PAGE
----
You can start at the bottom of the ladder and make sure that you progressively go up the ladder. As per the figure, starting from a simple transfer of liquid by opening a valve to deliver the liquid into a container manually, to the middle rung of having a PLC control the time of transfer, volume/weight of transfer & capture the process electronically as a record. The next rung is the topmost and represents the ultimate smart factory with a network of connected devices in the manufacturing facility with remote access to equipment, capability of proactive maintenance of equipment, based on actual logs and analytics and real-time plant floor visibility.

Accuracy in operations

Today, there are technologies available that will enable you to retrofit electronic equipment into your old process and have them wired, thereby, eliminating data integrity issues, stage by stage. If you are putting up a new facility in a greenfield site, then it certainly makes for good business sense to start higher up on the technology ladder. If you are not at the top of the technology ladder, make sure you are not on the bottom-most rung either. Humans are fallible and errors are to be expected, even in the best organisations. When a deviation occurs, the important issue is not who blundered, but how and why did the defenses fail? Some of the hidden costs to having an untrained and/or unskilled workforce can include lost production time, inefficiencies, missed deadlines, re-work, and injuries & poor customer retention.

Companies like Apple and Google have a full-time in-house training set-up. GSK had professors from Duke’s University come to Singapore for training of the Asia Pacific staff. Moreover, Electronic Batch Record Systems (EBRS) are a perfect solution for the pharmaceutical industry. Through a user-friendly Graphic User Interface (GUI), EBRS could provide an efficient way for automatic capturing of data, exchange of batch information, batch production management, report generation and for accuracy of operators.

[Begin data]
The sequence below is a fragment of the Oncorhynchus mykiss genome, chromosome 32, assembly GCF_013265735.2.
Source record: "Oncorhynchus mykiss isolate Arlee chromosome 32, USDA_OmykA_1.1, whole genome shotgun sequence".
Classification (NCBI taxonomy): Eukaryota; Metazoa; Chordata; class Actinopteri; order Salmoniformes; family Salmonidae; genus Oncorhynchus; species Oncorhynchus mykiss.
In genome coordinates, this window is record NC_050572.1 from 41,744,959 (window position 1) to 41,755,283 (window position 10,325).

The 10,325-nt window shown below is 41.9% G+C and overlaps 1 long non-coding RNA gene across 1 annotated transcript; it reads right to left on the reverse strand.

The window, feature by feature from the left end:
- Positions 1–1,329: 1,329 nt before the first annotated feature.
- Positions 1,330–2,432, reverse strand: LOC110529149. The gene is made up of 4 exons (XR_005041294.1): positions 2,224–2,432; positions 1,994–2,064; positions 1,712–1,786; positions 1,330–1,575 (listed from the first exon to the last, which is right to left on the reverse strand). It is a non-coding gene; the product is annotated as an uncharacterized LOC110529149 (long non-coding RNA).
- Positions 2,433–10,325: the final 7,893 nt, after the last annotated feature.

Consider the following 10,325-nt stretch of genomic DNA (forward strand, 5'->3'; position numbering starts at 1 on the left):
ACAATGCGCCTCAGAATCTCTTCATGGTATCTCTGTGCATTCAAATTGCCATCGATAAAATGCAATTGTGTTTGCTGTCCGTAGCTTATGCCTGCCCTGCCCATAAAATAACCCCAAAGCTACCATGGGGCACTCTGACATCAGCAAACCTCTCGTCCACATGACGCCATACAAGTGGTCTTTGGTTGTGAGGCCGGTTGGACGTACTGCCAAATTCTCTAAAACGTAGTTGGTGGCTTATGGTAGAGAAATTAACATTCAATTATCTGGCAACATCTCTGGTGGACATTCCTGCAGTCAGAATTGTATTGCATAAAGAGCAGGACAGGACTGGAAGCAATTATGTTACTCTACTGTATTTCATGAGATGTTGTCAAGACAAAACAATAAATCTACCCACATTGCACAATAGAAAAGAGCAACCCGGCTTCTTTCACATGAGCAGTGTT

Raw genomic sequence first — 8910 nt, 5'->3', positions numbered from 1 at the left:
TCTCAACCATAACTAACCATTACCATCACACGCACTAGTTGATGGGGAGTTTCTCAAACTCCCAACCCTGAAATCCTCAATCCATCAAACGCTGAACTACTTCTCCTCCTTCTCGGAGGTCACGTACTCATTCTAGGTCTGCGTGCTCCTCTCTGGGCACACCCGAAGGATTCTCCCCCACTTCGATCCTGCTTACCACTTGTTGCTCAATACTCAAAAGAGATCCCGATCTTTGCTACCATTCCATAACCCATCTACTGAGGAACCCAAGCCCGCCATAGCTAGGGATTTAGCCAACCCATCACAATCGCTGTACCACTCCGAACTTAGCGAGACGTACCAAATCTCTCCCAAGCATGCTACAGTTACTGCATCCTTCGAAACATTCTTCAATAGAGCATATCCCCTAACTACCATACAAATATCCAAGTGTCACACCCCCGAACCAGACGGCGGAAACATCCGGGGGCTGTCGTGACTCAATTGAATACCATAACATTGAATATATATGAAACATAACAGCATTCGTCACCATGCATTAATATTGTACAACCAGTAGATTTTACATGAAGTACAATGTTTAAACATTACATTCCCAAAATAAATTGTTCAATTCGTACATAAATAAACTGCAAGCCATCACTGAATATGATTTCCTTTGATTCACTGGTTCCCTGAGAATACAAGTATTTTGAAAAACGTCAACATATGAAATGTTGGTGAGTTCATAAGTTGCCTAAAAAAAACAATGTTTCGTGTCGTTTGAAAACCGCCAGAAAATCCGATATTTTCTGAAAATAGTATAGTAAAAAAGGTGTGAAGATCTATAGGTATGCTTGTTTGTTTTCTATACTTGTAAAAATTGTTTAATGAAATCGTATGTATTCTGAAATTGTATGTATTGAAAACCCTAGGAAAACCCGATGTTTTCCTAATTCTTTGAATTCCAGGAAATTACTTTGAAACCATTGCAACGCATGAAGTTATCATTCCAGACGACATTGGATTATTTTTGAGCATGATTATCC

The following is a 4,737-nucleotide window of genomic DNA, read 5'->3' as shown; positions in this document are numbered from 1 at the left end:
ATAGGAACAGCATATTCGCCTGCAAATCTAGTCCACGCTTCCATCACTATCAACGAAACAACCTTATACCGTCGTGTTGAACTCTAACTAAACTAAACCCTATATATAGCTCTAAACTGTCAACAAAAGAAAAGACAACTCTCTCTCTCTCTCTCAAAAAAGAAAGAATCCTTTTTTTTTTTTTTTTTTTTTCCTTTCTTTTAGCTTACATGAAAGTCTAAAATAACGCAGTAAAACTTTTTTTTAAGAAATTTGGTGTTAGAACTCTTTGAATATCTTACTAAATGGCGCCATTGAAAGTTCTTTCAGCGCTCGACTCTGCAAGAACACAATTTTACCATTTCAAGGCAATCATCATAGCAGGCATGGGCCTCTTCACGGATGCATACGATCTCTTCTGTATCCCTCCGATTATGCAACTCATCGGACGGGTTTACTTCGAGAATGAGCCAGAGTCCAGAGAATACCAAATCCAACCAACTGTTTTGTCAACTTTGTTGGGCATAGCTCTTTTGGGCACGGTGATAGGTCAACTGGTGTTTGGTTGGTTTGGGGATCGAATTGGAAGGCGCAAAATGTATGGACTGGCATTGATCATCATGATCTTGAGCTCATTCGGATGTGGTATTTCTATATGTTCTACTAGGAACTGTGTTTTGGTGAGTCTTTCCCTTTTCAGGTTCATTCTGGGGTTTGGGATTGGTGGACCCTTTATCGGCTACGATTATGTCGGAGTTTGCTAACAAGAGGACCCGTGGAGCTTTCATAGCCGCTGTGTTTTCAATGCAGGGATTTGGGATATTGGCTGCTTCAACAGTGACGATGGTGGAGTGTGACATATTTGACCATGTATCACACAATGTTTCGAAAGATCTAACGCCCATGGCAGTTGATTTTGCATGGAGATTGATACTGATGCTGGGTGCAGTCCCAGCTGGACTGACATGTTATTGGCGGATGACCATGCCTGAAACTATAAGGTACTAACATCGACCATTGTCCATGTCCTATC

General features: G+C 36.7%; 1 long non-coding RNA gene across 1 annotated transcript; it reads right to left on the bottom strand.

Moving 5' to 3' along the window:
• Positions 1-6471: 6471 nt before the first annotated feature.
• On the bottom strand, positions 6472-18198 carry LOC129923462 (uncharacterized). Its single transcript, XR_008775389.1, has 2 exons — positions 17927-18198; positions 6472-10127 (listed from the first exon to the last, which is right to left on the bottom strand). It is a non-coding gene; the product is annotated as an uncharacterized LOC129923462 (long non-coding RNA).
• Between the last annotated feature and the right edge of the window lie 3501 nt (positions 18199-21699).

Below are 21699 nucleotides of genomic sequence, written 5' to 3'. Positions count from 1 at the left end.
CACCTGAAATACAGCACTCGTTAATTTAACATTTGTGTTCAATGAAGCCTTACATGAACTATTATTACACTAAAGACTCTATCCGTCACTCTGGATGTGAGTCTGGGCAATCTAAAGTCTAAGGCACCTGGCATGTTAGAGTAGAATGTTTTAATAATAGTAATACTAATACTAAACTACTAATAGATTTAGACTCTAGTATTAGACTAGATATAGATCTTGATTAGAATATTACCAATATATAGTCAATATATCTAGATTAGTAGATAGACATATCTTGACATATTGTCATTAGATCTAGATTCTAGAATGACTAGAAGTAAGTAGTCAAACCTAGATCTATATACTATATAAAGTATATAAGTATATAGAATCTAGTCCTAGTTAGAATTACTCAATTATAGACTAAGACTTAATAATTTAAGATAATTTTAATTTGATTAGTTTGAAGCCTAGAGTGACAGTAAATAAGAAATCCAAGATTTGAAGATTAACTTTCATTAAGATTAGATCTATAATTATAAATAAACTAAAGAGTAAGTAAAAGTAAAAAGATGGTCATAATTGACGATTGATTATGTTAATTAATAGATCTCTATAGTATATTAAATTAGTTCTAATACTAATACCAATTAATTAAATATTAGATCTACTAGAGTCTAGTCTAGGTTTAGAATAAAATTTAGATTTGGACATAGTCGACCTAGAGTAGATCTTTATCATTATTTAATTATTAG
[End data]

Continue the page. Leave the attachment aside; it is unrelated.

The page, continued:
EBRS would also provide a central storage of data to maintain data security and integrity. By providing functionality for application security, audit log generation, and e-Signature capture, EBRS would ensure that the system becomes completely compliant with the 21 CFR Part 11 regulations. When the US FDA audits an operation, aggressive data experts hunt for common DI deficiencies, including lack of GMP knowledge, understanding regulatory expectations, management interest in compliance reporting, escalation of problems, continuous improvement techniques, mature QA oversight and strong electronic record controls.


In today’s regulatory environment, GMP and DI is expected from the entire pharmaceutical supply chain. This includes companies responsible for clinical trials, research, manufacturing, and distribution. For the US FDA, import alerts and delaying review of new NDAs and ANDAs are the tools of choice to enforce compliance.

Imagine a system, such as the one depicted in the figure. Here, the operations from order placement, receipt, sampling/testing, issue to manufacturing, actual processing, again testing & finally into the warehouse for distribution is all wired and captured electronically.

Companies related to this article
Related articles